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Privatization of social services: Quality differences in Swedish elderly care

Author

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  • Stolt, Ragnar
  • Blomqvist, Paula
  • Winblad, Ulrika

Abstract

One of the major policy trends in recent decades has been the privatization of social services. This trend has also reached Sweden, a welfare state with health care and social service sectors that previously had almost no private providers. One of the most affected areas is elderly care, i.e. home-help services and residential care provided to citizens older than 65 years, where the proportion of private providers increased from 1% in 1990 to 16% in 2010. The ongoing privatization in Sweden and many other countries has raised important questions regarding the consequences of this policy transformation. In this paper, we present a cross-sectional study comparing the quality of services in private and public elderly care. Using statistics from 2007 displaying a variety of quality dimensions covering over 99% of all elderly care residents in Sweden, we were able to show that privatization is indeed associated with significant quality differences. Structural quality factors such as the number of employees per resident was significantly smaller (-9%) in private elderly care. On the other hand, the proportion of residents participating in the formulation of their care plan (+7%), the proportion of elderly with a reasonable duration between evening meal and breakfast (+15%), and the proportion of elderly offered different food alternatives (+26%) were significantly in favour of private contractors. Our conclusion is that private care providers seem to emphasize service aspects rather than structural prerequisites for good care.

Suggested Citation

  • Stolt, Ragnar & Blomqvist, Paula & Winblad, Ulrika, 2011. "Privatization of social services: Quality differences in Swedish elderly care," Social Science & Medicine, Elsevier, vol. 72(4), pages 560-567, February.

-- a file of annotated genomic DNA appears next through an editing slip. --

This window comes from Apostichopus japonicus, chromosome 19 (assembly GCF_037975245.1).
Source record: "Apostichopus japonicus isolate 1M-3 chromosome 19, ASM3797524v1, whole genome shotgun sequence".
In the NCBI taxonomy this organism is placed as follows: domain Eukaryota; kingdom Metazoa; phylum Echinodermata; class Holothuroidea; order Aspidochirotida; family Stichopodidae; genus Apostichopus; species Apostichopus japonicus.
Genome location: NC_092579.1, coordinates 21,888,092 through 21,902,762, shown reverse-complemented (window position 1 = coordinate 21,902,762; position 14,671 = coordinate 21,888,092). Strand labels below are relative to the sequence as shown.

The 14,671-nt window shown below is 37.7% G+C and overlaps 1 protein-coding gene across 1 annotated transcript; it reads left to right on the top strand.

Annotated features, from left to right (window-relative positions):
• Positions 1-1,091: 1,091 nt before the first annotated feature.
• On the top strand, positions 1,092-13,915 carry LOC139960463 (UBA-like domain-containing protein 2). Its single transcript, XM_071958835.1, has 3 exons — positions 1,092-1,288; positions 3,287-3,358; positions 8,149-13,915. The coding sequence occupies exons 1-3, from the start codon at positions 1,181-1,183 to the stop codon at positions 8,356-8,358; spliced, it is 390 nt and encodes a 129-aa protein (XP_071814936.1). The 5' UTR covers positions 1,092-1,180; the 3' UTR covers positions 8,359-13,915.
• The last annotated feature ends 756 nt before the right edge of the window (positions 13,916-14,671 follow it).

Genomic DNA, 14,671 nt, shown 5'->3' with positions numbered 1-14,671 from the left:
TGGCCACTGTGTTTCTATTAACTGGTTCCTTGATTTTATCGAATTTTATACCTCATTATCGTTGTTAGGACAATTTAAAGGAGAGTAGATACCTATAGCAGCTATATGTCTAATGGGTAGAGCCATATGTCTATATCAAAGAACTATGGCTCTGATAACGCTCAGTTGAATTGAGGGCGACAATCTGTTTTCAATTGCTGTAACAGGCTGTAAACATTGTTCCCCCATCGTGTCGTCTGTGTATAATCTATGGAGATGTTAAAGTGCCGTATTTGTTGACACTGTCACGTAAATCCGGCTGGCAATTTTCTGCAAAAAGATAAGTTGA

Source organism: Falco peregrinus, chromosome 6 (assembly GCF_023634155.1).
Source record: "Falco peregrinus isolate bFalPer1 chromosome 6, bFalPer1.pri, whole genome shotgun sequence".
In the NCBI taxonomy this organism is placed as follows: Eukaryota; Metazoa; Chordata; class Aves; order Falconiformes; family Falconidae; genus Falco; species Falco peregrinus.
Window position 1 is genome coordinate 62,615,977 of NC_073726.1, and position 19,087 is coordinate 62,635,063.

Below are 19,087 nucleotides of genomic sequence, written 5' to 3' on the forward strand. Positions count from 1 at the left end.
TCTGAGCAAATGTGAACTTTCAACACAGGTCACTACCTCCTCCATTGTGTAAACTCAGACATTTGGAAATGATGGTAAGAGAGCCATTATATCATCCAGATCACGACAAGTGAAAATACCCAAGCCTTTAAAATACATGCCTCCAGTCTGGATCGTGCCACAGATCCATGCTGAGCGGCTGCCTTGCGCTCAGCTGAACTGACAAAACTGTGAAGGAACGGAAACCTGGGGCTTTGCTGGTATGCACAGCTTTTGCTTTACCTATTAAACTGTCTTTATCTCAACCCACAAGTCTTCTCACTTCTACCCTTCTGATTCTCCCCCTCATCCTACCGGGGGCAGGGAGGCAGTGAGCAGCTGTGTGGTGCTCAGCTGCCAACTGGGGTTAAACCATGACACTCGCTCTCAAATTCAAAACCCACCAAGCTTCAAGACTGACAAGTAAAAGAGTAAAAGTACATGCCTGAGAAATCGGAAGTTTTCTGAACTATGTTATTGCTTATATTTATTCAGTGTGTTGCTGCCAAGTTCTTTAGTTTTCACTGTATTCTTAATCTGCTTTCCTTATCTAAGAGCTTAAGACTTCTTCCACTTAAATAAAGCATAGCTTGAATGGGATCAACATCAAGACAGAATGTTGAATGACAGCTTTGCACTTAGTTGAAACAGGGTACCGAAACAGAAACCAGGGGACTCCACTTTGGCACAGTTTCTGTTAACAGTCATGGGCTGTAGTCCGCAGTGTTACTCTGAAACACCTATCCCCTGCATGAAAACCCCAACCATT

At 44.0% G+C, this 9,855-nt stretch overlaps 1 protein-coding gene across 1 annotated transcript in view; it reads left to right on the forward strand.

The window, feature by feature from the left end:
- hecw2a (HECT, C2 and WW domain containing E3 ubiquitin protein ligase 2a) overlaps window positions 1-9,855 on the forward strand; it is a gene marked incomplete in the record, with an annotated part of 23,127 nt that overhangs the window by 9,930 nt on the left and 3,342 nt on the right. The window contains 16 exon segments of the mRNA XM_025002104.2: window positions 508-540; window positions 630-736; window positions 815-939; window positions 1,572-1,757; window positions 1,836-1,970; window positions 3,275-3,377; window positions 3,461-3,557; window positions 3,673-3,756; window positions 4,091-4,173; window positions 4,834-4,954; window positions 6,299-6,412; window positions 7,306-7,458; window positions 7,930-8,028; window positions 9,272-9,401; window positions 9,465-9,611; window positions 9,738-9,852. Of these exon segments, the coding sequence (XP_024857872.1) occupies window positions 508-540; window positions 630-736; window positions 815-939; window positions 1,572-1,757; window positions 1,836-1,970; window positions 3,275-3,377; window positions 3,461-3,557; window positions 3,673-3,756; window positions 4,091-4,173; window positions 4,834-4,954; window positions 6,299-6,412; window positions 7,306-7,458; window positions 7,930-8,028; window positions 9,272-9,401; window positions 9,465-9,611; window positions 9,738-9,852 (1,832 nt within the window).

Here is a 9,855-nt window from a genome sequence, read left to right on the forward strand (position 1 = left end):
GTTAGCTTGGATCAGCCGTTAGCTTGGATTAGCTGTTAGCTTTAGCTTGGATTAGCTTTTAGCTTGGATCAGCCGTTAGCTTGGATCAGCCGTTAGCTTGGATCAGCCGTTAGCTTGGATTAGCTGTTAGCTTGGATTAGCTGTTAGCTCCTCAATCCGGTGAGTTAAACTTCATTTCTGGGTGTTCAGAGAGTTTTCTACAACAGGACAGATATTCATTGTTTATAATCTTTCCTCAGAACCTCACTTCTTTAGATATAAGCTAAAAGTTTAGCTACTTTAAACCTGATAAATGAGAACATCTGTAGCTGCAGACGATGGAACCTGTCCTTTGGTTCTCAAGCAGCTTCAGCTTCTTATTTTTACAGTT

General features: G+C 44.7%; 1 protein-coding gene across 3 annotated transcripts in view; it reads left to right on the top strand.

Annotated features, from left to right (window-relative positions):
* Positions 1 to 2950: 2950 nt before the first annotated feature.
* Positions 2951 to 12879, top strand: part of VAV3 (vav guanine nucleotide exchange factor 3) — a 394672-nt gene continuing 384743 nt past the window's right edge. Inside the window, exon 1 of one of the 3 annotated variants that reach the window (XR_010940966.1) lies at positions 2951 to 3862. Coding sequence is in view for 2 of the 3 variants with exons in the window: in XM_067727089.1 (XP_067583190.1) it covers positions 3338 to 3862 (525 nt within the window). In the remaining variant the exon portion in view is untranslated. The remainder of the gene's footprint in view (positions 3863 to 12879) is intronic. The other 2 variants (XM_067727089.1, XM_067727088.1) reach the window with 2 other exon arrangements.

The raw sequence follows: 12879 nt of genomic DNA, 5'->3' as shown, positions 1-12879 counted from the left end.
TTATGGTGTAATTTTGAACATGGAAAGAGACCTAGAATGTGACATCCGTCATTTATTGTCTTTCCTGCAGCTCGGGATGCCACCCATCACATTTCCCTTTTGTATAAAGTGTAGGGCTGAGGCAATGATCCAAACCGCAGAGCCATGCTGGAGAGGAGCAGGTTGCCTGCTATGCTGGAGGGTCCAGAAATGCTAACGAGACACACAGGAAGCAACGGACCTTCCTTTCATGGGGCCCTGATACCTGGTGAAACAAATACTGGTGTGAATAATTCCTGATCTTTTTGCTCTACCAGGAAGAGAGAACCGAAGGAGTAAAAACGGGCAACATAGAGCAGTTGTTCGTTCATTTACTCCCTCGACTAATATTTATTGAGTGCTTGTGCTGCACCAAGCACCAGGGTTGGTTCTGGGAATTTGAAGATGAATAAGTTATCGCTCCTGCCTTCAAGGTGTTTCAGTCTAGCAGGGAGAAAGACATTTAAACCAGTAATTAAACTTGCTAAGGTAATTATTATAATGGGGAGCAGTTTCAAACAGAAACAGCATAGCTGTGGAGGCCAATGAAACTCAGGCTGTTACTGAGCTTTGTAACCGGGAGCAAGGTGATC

• Handle: RePEc:eee:socmed:v:72:y:2011:i:4:p:560-567
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    References listed on IDEAS

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    1. Hillel Schmid, 2003. "Rethinking the policy of contracting out Social Services to non-governmental organizations," Public Management Review, Taylor & Francis Journals, vol. 5(3), pages 307-323, September.
    2. Germà Bel & Mildred Warner, 2008. "Challenging Issues in Local Privatization," Environment and Planning C, , vol. 26(1), pages 104-109, February.
    3. Vining, Aidan R. & Globerman, Steven, 1999. "Contracting-out health care services: a conceptual framework," Health Policy, Elsevier, vol. 46(2), pages 77-96, January.
    4. Stolt, Ragnar & Winblad, Ulrika, 2009. "Mechanisms behind privatization: A case study of private growth in Swedish elderly care," Social Science & Medicine, Elsevier, vol. 68(5), pages 903-911, March.
    5. Jeffry M. Netter & William L. Megginson, 2001. "From State to Market: A Survey of Empirical Studies on Privatization," Journal of Economic Literature, American Economic Association, vol. 39(2), pages 321-389, June.
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    Cited by:

    1. Thomas Akintayo & Niina Häkälä & Katja Ropponen & Elsa Paronen & Sari Rissanen, 2016. "Predictive Factors for Voluntary and/or Paid Work among Adults in their Sixties," Social Indicators Research: An International and Interdisciplinary Journal for Quality-of-Life Measurement, Springer, vol. 128(3), pages 1387-1404, September.
    2. Barron, David N. & West, Elizabeth, 2017. "The quasi-market for adult residential care in the UK: Do for-profit, not-for-profit or public sector residential care and nursing homes provide better quality care?," Social Science & Medicine, Elsevier, vol. 179(C), pages 137-146.
    3. Meinow, Bettina & Parker, Marti G. & Thorslund, Mats, 2011. "Consumers of eldercare in Sweden: The semblance of choice," Social Science & Medicine, Elsevier, vol. 73(9), pages 1285-1289.
    4. Wisell, Kristin & Winblad, Ulrika & Sporrong, Sofia Kälvemark, 2015. "Reregulation of the Swedish pharmacy sector—A qualitative content analysis of the political rationale," Health Policy, Elsevier, vol. 119(5), pages 648-653.

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